If you want to experience some adventures on a Sierra Club Outdoors-ICO, please contact me at [email protected]
Sierra Club Outing Leader Training — OLT 101
Offered in Gainesville on Saturday, Nov. 1, 2014
Outing Leader Training — OLT 101 is being offered here in
Gainesville on Saturday, Nov. 1, from 9:00 to 4:00pm. Rudy Scheffer,
an experienced outing leader and trainer, will come from St Petersburg
to give this basic training. Lunch will be provided and the cost is only
$6.00 for the manual… I am looking for an outdoor location to have
the training, maybe Morningside Nature Center (to be confirmed
later this week). If you took the training a few years back and need a
refresher, this is the time to do it. If you have thought of participating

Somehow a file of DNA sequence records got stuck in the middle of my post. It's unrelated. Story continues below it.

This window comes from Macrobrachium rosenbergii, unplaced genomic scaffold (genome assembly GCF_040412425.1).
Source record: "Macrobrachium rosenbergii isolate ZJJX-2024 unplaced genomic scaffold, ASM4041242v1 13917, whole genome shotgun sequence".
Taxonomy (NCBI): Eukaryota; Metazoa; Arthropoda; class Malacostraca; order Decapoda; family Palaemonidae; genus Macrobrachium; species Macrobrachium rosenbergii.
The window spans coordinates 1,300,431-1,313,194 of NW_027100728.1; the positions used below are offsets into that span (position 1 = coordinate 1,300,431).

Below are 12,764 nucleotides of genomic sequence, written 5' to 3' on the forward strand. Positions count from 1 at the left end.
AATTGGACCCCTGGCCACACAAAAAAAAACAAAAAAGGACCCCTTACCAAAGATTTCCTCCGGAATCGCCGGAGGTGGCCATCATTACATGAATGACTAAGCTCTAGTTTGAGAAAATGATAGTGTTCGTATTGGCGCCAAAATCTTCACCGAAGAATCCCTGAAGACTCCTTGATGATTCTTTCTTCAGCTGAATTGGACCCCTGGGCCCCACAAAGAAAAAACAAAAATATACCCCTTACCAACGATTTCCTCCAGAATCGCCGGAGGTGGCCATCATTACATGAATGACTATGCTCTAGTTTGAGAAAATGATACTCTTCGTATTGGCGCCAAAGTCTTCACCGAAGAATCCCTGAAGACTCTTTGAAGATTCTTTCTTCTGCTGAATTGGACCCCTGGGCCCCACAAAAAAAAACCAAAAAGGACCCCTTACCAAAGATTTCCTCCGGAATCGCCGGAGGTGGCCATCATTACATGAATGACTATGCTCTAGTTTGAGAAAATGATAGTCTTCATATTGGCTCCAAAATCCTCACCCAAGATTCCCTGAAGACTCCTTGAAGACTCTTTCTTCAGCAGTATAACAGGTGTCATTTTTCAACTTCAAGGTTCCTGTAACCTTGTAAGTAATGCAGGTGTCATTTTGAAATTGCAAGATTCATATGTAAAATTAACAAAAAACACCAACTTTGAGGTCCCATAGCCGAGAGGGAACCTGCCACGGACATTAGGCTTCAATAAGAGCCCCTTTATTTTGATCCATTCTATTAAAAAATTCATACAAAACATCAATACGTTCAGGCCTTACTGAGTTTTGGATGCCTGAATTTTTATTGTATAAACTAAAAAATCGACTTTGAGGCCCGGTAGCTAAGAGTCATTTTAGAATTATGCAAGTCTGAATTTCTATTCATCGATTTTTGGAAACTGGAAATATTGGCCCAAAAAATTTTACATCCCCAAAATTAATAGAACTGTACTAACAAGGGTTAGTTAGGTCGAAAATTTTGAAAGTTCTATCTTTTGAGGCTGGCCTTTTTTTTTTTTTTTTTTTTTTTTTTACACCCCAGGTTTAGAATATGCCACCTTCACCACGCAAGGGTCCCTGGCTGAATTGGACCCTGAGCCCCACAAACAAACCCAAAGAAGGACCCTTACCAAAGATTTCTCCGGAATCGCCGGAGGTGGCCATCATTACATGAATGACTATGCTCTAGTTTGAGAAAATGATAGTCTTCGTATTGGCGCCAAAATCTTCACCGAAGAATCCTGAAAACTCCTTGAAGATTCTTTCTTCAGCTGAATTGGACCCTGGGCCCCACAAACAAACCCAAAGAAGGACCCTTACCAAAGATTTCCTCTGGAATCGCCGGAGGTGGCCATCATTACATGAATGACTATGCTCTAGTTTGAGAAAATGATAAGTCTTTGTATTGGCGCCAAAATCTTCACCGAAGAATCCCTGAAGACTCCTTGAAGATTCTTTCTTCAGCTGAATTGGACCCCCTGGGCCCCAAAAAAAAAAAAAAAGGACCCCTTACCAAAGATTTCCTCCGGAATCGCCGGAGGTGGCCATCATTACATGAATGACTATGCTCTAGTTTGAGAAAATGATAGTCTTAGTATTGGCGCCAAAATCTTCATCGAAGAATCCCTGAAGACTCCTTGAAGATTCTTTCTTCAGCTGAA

in outings, and maybe lead outings, this is also the time to take it…
So far we have 6 people signed up to take the training, mostly people
involved with the Sierra Club Outdoors – ICO program, but anyone
else is welcome. Call me or email me for questions, and to register.
Support the Sierra Club
and Get New Customers
Ad prices for single issue:
1/8 Page: $35
1/4 Page: $65
1/2 Page: $120
Full Page: $175
Ad prices for 10 issues:
1/8 Page: $315
1/4 Page: $585
1/2 Page: $1,080
Full Page: $1,575
To advertise, contact Roberta Gastmeyer, 352-336-2404
NOVEMBER 8—Walk led by a ranger on La Chua Trail (8:0012:00) with Job Corps.
NOVEMBER 8—SPIDER Walk with Jon Reiskind at Split
Rock (9:00 to 12:00) with SWAG group.
SSJ OUTING, Saturday, December 6—OCALA Caverns (a
few spaces are available). $10.00 donation. Contact me for details
and to register. [email protected]
Reaching Out:
Environmental Education